It’s the million dollar question every real estate agent and buyer is asking, where are all the listings and 'for sale' signs?
Venture out on a Saturday and you’ll see a force of buyers drifting between the same open for inspections, and it’s not uncommon for our agents to be selling property in suburbs that have just two or three listings available.
The real estate atmosphere is strong due to the high demand from buyers thanks to record-low interest rates and strong economic fundamentals such as the low unemployment rate.
Auction clearance rates continue to perform admirably in capital cities. However, the number of properties going under the hammer is considerably fewer than last year.
Take for example the Sydney market, which is seeing consistent clearance rates as a percentage in the late 70s and early 80s, and is averaging between 500 to 600 scheduled auctions each week. Compare this to the end of last year when over 1,000 properties would go under the hammer each weekend at a lower clearance rate.
New listings are down across the country too. Sydney, Melbourne, Darwin, Tasmania and Canberra are all experiencing a shortage of new listings, while Adelaide and Perth have seen modest rises in new stock with a 0.9 per cent and 6 per cent growth respectively. Queensland is the strongest market regarding new listings with an 11 per cent upswing.
There are three main reasons why sellers are holding off putting their property on the market:
1. The buy before you sell conundrum
For many years, and definitely when I was first in the market, vendors were encouraged to sell their home before they purchased their next property — after all, you didn’t want to be paying two mortgages!
However, with the shift of the market many sellers are trying to buy before they sell their property, which in turn is holding up the flow of supply in many markets across Australia.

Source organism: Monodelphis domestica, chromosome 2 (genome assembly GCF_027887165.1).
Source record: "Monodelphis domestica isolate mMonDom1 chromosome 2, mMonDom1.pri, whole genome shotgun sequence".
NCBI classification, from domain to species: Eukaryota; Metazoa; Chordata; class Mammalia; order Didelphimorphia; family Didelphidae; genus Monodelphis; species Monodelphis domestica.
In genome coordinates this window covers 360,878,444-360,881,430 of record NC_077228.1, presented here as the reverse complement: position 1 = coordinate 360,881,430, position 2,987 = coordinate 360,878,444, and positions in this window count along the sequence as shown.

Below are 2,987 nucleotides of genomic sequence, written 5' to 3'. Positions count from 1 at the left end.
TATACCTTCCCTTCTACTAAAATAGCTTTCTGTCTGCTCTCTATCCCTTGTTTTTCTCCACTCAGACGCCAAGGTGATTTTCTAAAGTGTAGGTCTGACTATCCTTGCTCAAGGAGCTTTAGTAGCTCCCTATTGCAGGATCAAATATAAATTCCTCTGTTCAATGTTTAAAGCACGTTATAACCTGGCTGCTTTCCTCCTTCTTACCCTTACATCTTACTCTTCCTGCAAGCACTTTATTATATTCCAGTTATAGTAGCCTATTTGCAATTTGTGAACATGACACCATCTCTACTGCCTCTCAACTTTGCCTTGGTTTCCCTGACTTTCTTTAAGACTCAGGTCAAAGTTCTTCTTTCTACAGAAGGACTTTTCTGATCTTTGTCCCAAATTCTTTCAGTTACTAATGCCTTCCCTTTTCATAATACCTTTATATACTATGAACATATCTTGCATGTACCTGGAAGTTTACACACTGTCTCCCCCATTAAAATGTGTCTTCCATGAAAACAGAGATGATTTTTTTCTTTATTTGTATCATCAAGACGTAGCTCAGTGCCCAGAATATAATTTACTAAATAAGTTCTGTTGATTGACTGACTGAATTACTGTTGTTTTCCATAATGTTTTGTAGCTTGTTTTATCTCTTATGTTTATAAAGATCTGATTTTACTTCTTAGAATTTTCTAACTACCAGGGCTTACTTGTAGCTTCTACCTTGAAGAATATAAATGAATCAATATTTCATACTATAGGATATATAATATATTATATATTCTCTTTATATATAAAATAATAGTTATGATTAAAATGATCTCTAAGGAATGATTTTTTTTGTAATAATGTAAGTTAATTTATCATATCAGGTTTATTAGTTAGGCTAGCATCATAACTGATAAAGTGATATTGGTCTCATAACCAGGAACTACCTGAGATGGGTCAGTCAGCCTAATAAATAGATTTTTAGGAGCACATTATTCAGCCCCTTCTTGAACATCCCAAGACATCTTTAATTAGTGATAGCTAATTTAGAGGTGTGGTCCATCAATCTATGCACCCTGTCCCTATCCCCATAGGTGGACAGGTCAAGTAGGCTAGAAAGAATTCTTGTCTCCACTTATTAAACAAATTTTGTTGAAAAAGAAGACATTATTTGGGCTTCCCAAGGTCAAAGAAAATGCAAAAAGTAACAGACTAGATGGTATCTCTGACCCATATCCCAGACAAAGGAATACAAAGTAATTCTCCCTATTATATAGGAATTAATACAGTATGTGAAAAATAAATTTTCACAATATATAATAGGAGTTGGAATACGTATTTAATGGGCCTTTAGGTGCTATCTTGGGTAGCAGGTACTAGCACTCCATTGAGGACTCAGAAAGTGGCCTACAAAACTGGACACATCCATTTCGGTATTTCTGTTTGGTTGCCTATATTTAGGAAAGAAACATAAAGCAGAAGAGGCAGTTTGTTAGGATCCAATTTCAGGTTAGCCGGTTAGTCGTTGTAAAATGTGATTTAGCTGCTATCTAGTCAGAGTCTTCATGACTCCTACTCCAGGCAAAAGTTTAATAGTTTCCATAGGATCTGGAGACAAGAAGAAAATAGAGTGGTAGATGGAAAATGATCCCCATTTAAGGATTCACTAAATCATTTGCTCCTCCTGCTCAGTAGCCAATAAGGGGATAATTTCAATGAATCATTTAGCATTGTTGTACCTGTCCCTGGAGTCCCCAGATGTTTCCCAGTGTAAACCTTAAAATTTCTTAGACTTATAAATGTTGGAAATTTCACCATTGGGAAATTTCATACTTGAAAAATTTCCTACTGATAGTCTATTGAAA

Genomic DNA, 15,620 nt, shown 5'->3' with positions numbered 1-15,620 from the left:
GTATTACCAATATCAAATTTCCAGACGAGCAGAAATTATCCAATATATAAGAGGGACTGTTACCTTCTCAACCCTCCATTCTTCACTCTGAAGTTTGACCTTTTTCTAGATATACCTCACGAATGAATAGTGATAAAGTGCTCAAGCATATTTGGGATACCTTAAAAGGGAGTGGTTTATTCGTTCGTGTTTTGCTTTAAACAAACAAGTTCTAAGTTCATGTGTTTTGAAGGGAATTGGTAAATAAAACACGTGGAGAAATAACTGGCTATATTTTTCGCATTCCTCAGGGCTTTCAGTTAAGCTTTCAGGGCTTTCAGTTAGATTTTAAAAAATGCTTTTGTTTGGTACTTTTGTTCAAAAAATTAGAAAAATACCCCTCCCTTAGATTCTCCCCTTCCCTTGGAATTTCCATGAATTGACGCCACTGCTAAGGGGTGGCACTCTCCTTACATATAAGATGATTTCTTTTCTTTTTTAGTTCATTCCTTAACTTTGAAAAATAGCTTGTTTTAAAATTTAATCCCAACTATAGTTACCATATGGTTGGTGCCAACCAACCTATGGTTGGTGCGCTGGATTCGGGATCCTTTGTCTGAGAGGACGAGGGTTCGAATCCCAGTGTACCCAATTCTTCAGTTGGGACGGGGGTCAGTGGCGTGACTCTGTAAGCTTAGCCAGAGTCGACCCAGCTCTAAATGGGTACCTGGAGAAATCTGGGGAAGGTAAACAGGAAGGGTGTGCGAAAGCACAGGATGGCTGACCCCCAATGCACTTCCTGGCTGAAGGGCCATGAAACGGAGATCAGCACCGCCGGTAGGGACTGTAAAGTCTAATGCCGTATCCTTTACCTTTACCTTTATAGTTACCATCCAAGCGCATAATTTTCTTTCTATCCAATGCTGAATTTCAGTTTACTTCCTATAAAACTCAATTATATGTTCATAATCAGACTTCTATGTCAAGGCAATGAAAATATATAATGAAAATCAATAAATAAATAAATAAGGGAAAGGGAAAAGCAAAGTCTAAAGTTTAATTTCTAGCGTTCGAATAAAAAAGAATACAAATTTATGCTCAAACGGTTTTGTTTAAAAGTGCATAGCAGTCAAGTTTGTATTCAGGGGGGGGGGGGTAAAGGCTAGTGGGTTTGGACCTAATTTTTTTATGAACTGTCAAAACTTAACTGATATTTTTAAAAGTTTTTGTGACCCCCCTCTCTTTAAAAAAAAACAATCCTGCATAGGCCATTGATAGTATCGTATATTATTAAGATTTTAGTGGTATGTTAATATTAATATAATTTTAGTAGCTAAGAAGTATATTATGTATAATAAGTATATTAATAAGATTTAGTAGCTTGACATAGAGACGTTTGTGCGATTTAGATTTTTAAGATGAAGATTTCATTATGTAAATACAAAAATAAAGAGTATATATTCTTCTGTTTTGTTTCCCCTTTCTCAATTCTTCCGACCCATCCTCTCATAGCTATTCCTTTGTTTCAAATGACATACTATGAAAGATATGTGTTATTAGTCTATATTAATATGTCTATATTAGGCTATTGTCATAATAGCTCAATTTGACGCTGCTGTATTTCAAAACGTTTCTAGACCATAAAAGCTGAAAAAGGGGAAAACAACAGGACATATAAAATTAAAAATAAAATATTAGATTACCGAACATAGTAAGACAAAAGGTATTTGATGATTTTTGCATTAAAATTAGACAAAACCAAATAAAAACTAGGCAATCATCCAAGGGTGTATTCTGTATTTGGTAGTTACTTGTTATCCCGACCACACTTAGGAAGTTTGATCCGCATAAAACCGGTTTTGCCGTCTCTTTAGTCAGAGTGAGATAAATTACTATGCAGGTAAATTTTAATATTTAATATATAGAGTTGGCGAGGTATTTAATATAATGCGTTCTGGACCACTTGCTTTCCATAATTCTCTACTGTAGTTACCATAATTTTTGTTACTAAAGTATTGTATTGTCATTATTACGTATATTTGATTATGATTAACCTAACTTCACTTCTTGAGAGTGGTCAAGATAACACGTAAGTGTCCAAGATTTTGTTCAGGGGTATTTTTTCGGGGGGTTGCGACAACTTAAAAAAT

2. Price growth
Price growth expectations are seeing potential homeowners sitting on their hands with the anticipation that their property will accrue more capital growth.
3. Investors short of choice
Savvy investors are fluid in the investment choices they make. Traditionally they would sell if another asset class such as the share market, term deposit and bonds offered a higher return on investment. However, these other asset classes are underperforming at present.
The combined capital growth and income return for residential property in Australia and the security of bricks and mortar are currently more attractive to investors than alternative investments.
However, despite these three limitations in listings, home owners are still reaping the benefits of active markets, with Sydney (11 per cent), Melbourne (8.5 per cent), Brisbane (3.1 per cent), Adelaide (3.6 per cent), Canberra (6.1 per cent) and Hobart (2.1 per cent) all experiencing house price growth.
While investors may not be selling, they are still buying. Investor activity will continue to move as investors look to grow their portfolios, which will bode well for home owners putting their property on the market this spring selling season.
First home buyers will also be drawn back into the market after August’s rate cut to take advantage of mortgage affordability.
When considering whether now is the right time to sell, do your research to understand what the level of competition is in your local area. Some home owners who have not had their property appraised in the past 12 months will be surprised to see the current worth of their home.